Parasites are a very common problem among pets, and most animals will experience them at some point during their lifetime. However, that doesn’t mean that they have to be a forgone conclusion. There are now more preventative treatments that can help keep parasites away than ever before, enabling your pet to avoid the discomfort, irritation and potentially dangerous consequences that they can cause.
Heartworm disease is a dangerous and sometimes fatal disease that can affect dogs, cats, ferrets, and other mammals. It can also affect humans in rare instances. Cats are not as susceptible to heartworms as dogs; they are an atypical host. So most heartworms do not survive in adult cats. However, even immature worms can cause real damage to a cat. The treatment dogs receive for heartworm disease does not apply to cats. Prevention is the only way to protect your cat.
The American Humane Society says that pet owners lose almost 10 million pets each year. Even the most careful pet owners can find themselves in a situation where their pet is missing.
Pet owners want their animals to live long, happy and healthy lives. Unfortunately, animals can get sick. Many diseases can affect our pets, and many are infectious, meaning that they can be easily transmitted between unprotected animals. The good news is that many of the most serious and deadly animal diseases can be prevented with vaccinations.
Most pet parents understand that it is important to take their pet to the veterinarian at least once every year. The annual physical exams are important to keep the pet healthy, happy, and safe. What most people do not realize is that it is equally important for pets to get pet dental exams.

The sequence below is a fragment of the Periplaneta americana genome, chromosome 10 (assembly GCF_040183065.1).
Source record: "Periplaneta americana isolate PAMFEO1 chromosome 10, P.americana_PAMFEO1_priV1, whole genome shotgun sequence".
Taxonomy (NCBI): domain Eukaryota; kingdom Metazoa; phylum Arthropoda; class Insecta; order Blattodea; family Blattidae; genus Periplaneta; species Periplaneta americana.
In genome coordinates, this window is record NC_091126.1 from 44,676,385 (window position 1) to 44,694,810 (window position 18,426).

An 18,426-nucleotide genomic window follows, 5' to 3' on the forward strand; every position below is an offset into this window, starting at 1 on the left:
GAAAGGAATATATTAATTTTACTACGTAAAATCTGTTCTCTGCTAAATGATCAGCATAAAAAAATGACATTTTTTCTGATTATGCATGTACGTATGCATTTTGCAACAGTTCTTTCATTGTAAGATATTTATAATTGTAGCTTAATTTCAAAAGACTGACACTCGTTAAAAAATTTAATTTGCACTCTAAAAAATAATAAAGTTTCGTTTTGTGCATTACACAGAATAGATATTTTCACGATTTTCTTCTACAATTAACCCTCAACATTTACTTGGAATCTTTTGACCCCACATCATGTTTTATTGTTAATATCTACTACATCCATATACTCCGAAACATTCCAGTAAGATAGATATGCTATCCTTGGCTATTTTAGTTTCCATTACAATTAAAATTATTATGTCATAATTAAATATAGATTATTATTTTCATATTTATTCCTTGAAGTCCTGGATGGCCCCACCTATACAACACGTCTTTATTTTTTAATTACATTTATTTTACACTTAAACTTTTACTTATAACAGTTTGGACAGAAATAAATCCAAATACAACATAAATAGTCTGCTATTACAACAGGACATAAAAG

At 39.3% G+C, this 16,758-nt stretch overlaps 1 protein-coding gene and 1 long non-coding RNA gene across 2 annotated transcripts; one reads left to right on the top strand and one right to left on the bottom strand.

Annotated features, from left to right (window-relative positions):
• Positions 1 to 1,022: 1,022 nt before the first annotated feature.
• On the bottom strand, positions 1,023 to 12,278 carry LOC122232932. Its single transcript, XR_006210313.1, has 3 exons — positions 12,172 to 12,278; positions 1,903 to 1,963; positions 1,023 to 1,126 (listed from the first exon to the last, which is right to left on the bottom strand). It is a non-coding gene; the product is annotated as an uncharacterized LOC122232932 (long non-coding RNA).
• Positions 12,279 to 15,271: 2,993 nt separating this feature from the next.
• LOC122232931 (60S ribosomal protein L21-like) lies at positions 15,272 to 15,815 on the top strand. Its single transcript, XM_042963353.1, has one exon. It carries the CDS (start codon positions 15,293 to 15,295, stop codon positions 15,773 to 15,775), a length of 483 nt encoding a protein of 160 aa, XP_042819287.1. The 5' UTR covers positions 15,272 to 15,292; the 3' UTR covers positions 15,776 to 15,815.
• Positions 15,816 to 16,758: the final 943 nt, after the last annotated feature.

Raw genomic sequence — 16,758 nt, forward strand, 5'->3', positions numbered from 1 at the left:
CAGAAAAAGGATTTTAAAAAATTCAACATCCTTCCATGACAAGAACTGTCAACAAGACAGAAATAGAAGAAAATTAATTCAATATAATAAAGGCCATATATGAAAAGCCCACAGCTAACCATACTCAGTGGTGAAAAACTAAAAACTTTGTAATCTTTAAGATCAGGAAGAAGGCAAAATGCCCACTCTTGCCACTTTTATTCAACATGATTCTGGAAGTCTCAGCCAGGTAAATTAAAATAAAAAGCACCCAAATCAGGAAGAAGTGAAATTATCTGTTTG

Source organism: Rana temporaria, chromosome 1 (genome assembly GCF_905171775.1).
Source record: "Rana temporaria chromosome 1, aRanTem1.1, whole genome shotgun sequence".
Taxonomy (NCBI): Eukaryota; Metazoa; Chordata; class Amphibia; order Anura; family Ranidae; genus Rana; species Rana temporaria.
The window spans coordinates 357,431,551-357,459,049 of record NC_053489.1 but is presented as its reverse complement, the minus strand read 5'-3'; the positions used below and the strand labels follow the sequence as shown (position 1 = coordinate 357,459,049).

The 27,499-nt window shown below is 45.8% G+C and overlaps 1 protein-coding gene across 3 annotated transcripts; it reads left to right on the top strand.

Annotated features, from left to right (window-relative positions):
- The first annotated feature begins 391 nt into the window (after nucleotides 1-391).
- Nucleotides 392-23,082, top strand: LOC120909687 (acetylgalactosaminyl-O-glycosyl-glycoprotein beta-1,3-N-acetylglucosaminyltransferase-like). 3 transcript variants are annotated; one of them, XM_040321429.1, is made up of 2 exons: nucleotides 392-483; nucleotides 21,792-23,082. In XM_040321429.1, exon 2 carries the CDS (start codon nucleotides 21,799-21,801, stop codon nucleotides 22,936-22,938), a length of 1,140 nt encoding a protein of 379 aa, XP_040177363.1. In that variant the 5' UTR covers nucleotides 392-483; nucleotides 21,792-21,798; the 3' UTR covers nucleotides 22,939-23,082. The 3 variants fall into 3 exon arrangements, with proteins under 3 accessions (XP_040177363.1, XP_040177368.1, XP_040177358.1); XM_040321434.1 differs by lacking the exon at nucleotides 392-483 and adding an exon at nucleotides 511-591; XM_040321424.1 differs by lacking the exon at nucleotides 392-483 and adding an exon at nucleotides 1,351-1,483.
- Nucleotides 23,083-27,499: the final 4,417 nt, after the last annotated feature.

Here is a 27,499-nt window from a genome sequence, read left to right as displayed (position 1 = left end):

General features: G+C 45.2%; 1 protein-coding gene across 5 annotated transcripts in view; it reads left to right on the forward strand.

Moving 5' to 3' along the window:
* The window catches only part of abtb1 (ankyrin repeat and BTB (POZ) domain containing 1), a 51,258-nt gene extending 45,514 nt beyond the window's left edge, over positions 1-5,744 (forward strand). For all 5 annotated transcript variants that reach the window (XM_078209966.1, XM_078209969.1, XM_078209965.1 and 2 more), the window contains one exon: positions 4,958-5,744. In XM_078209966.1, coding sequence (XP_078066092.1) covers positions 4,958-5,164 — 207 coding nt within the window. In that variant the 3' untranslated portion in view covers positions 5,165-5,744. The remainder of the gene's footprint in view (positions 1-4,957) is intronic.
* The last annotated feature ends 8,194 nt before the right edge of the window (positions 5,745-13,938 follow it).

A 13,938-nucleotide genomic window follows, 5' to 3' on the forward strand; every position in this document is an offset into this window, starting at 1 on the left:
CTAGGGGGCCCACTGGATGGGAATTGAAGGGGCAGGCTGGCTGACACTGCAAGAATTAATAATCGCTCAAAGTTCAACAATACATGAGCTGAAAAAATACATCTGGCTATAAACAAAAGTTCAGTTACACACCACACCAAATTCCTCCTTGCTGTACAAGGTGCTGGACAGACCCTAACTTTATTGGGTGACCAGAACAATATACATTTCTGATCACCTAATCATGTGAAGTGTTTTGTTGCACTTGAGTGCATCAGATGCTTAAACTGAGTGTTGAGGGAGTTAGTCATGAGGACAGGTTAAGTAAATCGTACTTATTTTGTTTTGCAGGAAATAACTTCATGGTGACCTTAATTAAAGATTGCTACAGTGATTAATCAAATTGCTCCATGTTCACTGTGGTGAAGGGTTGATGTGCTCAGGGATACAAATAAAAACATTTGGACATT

If you are a pet owner, you are probably wondering how often you should take your pet to the vet. Vet visits will depend on different factors that vary with each situation. Puppies and senior pets will require more frequent visits than healthy adult dogs. The frequency of visits will also depend on the breed of animal and your location.
One of the most important decisions pet owners need to make is if they will spay or neuter their animal companions. Most people consider spaying and neutering to be ways of controlling the population of pets. While that is true, it is just one of the primary benefits.
Fleas and ticks are a common problem for pet owners, especially during the Summer months when they are particularly prevalent. These parasites rarely cause serious illness by themselves, but they can be very unpleasant for your pet to experience, causing itching, swelling, skin irritations, and more. They can also act as carriers for a range of infectious diseases, many of which could make your pet quite sick. Some of these diseases can even be transmitted to humans in your home.
You’ve probably seen posters advertising microchipping when you take your pet to the vets, but how much do you really know about it? Lots of owners still don’t have their pets microchipped, and when asked, many say that they just don’t know enough about it to make that decision for their pet. Nevertheless, pet microchipping does remain one of the most effective ways of attaching identification information to your pet, increasing the likelihood that they will be reunited with you in the event that you become separated. Here’s what you need to know about how pet microchips work and why your pet should have one.